Monday, 10 August 2015


I’m still dreaming of my French holiday. My body is back home for sure but my mind is still soaring somewhere over de French countryside. Maybe that’s why I decided to make these galettes sarrasin for breakfast last week. Like every day last week. And I’m planning on making them again this week. So yes, I’m hooked on these French buckwheat pancakes with summerfruit!

A couple of years ago I discovered the French brand of bakery products Francine. Isn’t this amazing? I have my very own brand of French bakery products! As a matter of fact in France I am a brand. A brand that actually sells buckwheat flour. Wow that’s right up my alley for real! So I just had to take some packages home with me. Every package of Francine bakery products has one or two recipes on it. This is therefore a genuine French pancake recipe. The only Dutch thing I added is the sweet toppings instead of the French savoury ones. And instead of folding them like an envelope as the French do, I rolled them like a wrap as we Dutch people like to do (and then we like to eat them with our hands but let’s not go into uncivilized, childish Dutch eating habits right now…)

In French they call buckwheat flour ‘farine de sarrasin’: Saracen flour. This current name is connected with the early buckwheat trade routes. Buckwheat originally comes from Asia, from the Chinese region of Manchuria, and at the end of the 14th century buckwheat found its way to Western Europe through three different roads. The first road was through the northern Arctic Ocean on merchant ships owned by the Hanse. The second, eastern road, led the buckwheat through present-day Germany and Poland where it was called ‘Heidenkorn’ or ‘Pohanka’. The third road, the southern one, travelled through the Indian and Atlantic Ocean and provided buckwheat as ‘Saracen flour’ or ‘Moresque flour’.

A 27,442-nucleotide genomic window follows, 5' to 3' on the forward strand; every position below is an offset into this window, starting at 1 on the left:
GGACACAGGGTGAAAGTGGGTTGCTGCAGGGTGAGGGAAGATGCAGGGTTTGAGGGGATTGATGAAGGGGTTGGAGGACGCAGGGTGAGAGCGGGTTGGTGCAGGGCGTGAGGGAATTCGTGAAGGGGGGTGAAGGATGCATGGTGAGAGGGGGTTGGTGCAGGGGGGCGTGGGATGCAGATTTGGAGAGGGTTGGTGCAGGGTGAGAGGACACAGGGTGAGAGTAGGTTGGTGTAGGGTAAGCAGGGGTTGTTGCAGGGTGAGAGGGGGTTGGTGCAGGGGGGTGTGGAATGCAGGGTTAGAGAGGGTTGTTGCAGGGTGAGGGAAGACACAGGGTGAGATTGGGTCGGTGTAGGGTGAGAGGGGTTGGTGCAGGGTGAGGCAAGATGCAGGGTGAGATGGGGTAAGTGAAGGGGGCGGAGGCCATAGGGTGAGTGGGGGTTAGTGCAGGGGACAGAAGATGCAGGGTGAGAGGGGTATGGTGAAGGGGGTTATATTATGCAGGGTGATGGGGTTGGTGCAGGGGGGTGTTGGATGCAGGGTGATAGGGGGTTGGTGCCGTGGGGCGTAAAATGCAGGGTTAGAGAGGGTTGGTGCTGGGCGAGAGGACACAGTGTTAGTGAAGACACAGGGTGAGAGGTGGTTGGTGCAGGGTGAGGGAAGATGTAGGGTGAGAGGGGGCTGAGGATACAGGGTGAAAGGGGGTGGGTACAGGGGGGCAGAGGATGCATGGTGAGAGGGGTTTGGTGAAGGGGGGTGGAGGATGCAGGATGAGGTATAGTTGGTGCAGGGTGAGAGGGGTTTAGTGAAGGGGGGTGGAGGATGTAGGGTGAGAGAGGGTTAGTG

Many people think buckwheat is a grain but the little pyramid-shaped groats are actually a seed. Traditionally buckwheat is used for baking pancakes – so I’m definitely on the right track with this one! In Eastern Europe as well as in Russia ‘kasja’ is the collective noun for all the dishes with buckwheat. Asian recipes, especially Japanese, use buckwheat to make noodles. Furthermore you have buckwheat beer: a variation of wheat beer. So the versatility of buckwheat is never-ending!

Until the Second World War buckwheat was intensively cultivated in Europe. Buckwheat was a godsend for poor farmers for the seed was cheap and the produce was relatively well. But buckwheat has one great disadvantage: it’s hypersensitivity to cold. One mild night frost can be enough to totally destroy one year’s harvest. Because of this disadvantage the cultivation of buckwheat has almost completely disappeared in Western Europe after 1945. These days only farmers in France and Poland dare to sow buckwheat.

Earlier this year during Pentecost I wrote about the Perfect Pentecost Pancakes. Consider this recipe to be the Perfect Pentecost Pancakes Part 2. Because of their acquired taste the Pentecost pancakes never really became a beloved part of our household. Believe me, I tried for months but every time I announced I would be making the Pentecost Pancakes in spite of their great nutritious values I received the stare of death. But it’s no use crying over sour milk so I decided to alter the recipe and make some new friends at home.

As I said I had these pancakes for breakfast last week and I must say after such a delightful breakfast as this you really need to try hard to have a bad day. So make these and have a great day. And again. And again. And…. Again! You can choose any summer fruit you love for toppings and you can garnish them with honey, maple syrup, or ginger syrup. And for a seriously great day you can decorate them with edible flowers and pomegranate seeds.

Recipe Galettes Sarrasin d’Été / Buckwheat Pancakes with Summer Fruit
Makes 10-12 pancakes

330 gr farine de sarrasin / buckwheat flour
750 ml water

Summer fruit toppings
Choose the ripest summer fruit you can find or use whatever’s coming out of your kitchen garden. If you want you can also use some fresh herbs. Here are some inspirational combinations:
Strawberries, raspberries, and blueberries with fresh mint
Wild peaches, nectarines, and blackberries with fresh basil

Garnish and decoration
A couple of tablespoons of honey, maple syrup, or ginger syrup
Edible flowers (for instance: violets, marigolds, cornflowers, lavender, roses, or daisies)

1. In a large bowl mix flour and water, stir well. Leave to rest in the fridge for at least 3 hours, but preferably overnight.

2. Take the batter out of the fridge, stir well. In a very hot skillet over medium heat bake the pancakes in a little bit of oil until they’re golden on each side.

3. Fold the pancakes like an envelope or roll them up and decorate them. Let’s celebrate the summer! 

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